Some sports are more dangerous than others. All contact sports are by default, more dangerous than sports where athletes have no interaction with one another. With that in mind, sports like soccer, basketball, rugby and especially hockey and football, can lead to some serious injuries.
Football is a very rough sport, where athletes wear all sorts of protective gear, from shoulder pads to knee pads, as well as a helmet. The helmet is particularly necessary. Brain injuries are something every athlete should avoid and when a sport has a helmet as a mandatory piece of gear, you should know what to expect.
Here is what you should know about football and brain injuries.
Chronic traumatic encephalopathy – CTE
Football players often get lots of head butting, quite literally. What happens to some players, after a time, is that they can develop CTE, which is a very dangerous form of brain trauma, the repeated kind, which chronic implies. This can lead to serious issues like memory loss or even depression and suicide.
CTE increases the risk of getting other diseases, most notably Alzheimer’s, but that is just one of the possibilities.
CTE is almost always diagnosed after a football player’s, or any person’s death. A brain autopsy must be performed. But, some doctors diagnose living players with CTE, which can be dangerous, because it shares symptoms with many other dangerous conditions and diseases, such as diabetes, hypertension, sleep apnea and many more.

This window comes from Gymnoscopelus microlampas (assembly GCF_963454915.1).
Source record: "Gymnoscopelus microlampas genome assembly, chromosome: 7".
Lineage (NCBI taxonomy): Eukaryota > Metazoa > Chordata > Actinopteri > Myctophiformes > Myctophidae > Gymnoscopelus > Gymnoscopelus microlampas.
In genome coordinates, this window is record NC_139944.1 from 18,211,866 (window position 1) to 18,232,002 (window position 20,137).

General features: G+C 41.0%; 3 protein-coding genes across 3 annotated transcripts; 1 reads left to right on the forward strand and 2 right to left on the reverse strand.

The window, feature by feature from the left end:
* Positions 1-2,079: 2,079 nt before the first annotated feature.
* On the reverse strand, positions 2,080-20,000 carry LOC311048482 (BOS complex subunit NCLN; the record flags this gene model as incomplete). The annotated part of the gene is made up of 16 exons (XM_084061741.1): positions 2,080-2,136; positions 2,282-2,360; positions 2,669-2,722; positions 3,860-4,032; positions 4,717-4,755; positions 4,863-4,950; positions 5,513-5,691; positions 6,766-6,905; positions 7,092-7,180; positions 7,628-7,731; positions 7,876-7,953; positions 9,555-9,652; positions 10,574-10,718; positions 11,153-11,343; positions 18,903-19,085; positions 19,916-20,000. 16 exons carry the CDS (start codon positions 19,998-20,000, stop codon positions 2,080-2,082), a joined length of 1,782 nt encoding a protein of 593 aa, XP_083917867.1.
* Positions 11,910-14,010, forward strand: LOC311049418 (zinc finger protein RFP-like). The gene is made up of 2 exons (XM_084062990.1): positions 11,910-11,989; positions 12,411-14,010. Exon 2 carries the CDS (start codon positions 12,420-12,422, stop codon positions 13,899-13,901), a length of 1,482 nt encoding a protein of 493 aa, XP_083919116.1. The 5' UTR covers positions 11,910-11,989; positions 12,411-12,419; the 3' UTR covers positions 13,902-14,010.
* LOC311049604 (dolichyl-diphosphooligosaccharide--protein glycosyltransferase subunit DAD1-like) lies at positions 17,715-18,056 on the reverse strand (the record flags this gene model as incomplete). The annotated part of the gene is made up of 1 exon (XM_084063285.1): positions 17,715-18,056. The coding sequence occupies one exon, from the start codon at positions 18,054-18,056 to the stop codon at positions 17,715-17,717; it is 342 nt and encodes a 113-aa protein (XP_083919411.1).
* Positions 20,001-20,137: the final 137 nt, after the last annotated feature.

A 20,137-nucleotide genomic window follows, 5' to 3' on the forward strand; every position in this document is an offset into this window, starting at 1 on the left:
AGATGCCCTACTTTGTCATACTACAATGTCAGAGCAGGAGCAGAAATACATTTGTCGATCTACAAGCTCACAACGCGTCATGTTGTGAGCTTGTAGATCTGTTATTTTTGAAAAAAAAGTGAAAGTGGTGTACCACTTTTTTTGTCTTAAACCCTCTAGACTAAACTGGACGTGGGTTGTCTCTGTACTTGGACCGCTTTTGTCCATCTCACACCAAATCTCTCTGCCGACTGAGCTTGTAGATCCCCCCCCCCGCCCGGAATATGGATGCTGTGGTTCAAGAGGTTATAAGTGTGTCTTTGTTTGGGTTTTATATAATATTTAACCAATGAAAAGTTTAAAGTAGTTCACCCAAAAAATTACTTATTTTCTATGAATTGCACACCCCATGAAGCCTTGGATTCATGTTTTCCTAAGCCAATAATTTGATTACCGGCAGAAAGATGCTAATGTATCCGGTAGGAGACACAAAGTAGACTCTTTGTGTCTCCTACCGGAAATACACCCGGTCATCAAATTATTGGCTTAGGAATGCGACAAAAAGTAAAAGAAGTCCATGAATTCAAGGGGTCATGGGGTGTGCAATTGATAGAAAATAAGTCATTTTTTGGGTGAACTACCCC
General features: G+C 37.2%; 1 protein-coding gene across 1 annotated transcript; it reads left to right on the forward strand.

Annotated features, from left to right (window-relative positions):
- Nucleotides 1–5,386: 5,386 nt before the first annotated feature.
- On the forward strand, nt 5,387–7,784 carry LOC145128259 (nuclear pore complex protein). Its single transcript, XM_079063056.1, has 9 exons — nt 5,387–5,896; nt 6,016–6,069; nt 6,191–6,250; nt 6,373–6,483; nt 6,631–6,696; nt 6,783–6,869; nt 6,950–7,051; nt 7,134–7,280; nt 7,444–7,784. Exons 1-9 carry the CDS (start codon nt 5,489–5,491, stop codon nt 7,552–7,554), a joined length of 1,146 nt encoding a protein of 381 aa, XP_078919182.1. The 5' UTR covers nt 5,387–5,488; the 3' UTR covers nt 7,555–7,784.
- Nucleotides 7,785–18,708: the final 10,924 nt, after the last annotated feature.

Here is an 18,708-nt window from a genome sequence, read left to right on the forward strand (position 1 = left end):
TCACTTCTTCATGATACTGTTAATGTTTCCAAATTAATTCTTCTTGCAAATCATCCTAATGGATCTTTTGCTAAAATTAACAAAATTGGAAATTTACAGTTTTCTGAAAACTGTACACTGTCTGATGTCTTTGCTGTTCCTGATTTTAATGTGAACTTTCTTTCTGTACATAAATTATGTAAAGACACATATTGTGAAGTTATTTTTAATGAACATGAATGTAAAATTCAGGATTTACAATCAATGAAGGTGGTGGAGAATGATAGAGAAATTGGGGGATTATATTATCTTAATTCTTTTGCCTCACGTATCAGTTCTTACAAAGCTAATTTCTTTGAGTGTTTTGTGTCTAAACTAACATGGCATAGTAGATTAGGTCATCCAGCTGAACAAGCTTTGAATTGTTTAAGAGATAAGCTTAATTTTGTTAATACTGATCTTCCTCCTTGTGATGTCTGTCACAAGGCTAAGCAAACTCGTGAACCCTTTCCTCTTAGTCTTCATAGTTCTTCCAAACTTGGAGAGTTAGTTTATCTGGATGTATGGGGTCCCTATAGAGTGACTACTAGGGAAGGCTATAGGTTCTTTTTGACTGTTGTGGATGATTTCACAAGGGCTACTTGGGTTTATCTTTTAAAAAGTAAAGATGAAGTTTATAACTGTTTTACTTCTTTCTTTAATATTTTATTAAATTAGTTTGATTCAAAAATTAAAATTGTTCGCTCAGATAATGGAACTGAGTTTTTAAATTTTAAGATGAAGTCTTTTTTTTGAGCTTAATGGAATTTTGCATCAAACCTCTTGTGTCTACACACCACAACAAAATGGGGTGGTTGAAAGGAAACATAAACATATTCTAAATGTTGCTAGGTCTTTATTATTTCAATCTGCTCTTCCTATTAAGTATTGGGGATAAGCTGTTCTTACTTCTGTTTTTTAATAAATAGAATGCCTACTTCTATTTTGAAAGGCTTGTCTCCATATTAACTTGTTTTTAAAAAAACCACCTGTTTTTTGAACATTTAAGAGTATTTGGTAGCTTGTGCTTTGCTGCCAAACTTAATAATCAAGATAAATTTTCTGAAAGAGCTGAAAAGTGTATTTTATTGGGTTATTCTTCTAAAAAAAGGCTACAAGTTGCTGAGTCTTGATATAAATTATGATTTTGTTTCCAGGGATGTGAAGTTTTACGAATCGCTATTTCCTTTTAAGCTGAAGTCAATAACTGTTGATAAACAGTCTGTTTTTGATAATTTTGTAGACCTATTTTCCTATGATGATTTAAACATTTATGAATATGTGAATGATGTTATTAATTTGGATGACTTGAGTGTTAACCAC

A Wrong Diagnose? – Is it Dangerous?
In most cases, a wrong diagnosis is dangerous, not because you might be curing the wrong thing, but because the real disease might be left unchecked. That might lead to more issues, depending on how much toll can that disease leave on the body if left unmonitored and untreated.
If it is the right diagnosis, then there might be ways of treating the player before any more damage takes place.
Why CTE? – Head Trauma
CTE happens over a period of time when there is a lot of head trauma. Most players suffer a concussion during their football career, one if not many of them.
But concussions are not the only issue. Most players have subconcussive blows to the head, which also does damage, and it even might be the worst kind, because it leaves the player with little to no symptoms, at first.
How to Prevent Injuries?
Players in an upright position are less likely to get any sort of brain trauma, due to their position when being tackled. The rules would have to adapt to have the players be in upright positions rather than on all fours or with one arm on the grass.
This is what you should know about football and brain trauma. It is inevitable, in such a contact sport, where tackles are as frequent as kicks in soccer.